New studies offer insights into autism/epilepsy link
A quartet of new studies have offered new insights into the established link between autism and epilepsy, shedding fresh light on biological mechanisms that could help advance treatments for patients with both disorders.
Presented at the American Epilepsy Society’s recent annual meeting, the research could help to inform future treatment decisions when dealing with these commonly comorbid conditions, with epilepsy affecting nearly 30 per cent of people with autism spectrum disorder (ASD).
The first study was led by Jennifer Avallone and retrospectively examined the video electroencephalography (EEG) findings and clinical records of 53 children and adults diagnosed with both epilepsy and autism.
Abnormal EEG findings were seen in 50 of the 53 records studied, suggesting this could be a valuable tool for managing the conditions.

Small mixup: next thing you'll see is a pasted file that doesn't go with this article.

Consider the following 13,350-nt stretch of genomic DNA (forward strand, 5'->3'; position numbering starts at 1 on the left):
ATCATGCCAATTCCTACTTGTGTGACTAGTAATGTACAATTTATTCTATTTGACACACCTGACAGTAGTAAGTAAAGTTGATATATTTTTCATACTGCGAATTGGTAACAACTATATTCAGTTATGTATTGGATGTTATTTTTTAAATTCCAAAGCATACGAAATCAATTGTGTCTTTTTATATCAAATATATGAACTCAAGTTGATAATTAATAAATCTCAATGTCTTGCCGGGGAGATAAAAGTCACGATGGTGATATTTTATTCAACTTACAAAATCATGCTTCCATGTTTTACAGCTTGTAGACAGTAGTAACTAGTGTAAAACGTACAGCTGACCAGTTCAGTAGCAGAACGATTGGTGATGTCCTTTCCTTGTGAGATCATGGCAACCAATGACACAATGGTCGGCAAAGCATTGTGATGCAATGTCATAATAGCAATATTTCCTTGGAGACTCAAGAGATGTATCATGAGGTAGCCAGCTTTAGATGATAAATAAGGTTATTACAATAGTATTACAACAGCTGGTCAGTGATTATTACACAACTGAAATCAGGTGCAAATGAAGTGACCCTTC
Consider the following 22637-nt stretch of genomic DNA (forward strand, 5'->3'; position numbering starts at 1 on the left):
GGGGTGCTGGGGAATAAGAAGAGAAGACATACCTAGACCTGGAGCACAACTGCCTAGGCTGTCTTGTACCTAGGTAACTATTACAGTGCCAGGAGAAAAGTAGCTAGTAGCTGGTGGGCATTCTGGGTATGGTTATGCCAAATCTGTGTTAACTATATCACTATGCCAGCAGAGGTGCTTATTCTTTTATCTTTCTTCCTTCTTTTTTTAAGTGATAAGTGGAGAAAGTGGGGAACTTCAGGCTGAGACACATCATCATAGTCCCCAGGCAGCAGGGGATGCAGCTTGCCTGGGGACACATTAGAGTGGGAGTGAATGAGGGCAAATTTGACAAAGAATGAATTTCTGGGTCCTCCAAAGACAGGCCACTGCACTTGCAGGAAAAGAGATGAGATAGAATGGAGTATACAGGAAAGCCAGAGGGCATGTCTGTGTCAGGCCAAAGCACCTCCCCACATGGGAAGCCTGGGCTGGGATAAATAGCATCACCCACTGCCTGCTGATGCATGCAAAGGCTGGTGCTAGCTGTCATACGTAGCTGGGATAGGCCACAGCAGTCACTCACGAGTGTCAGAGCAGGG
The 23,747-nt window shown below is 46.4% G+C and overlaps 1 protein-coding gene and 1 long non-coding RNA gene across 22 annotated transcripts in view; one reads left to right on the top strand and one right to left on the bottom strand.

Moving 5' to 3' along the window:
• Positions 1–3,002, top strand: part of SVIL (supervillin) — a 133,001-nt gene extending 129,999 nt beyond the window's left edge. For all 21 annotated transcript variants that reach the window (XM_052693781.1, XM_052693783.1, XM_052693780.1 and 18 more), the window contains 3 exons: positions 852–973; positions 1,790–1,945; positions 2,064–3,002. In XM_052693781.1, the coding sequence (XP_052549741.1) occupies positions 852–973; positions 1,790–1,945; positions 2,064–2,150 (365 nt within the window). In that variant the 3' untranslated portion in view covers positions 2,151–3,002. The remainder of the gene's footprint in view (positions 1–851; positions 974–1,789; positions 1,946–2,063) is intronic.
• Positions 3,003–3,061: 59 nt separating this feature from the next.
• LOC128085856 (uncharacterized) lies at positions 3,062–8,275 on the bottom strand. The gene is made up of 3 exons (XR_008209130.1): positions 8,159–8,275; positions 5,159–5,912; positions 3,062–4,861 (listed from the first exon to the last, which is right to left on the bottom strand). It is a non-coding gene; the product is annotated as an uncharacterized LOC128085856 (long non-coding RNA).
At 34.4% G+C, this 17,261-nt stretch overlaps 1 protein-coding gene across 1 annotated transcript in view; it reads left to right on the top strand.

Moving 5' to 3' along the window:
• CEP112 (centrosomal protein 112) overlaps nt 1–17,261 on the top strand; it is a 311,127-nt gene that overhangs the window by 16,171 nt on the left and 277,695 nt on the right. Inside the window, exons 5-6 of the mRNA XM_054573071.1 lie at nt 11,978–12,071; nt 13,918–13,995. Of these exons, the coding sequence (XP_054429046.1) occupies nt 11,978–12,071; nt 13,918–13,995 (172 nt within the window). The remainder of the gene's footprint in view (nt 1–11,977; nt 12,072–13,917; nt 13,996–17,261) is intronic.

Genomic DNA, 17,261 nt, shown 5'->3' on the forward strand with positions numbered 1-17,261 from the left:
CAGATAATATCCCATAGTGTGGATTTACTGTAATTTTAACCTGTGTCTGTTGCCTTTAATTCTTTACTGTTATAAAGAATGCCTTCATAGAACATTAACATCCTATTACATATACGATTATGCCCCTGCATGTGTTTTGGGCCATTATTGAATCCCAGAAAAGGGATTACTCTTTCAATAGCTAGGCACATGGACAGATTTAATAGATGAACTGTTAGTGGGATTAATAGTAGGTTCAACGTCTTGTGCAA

Dr Avallone said: “Exploring the variations in EEG activity between and during seizures, and how those variations relate to genetic and behavioural findings in people with ASD, could greatly assist with the management of both conditions.”
The second study was led by Andrey Mazarati and implicated the immune molecules interleukin-6 and interleukin-1-beta as contributing to the autism-epilepsy connection, while the third, led by Mirret El-Hagrassy, established an association between autism and focal epilepsy, electrical status epilepticus of slow wave sleep and multiple neurocognitive comorbidities.
Meanwhile, the final study was carried out by the Hotchkiss Brain Institute in Calgary and involved the creation of a new mouse research model of both autism and epilepsy to explore the underlying processes that contribute to the relationship between the conditions.
Through this research, it was confirmed that certain immune events in infancy can increase brain excitability, which in turn enhances seizure susceptibility and results in aberrant EEG activity.
Furthermore, it was noted that ASD-like behaviours were maintained in adult mice that received this early immune challenge, but not in a control group.
Posted by Bob Jones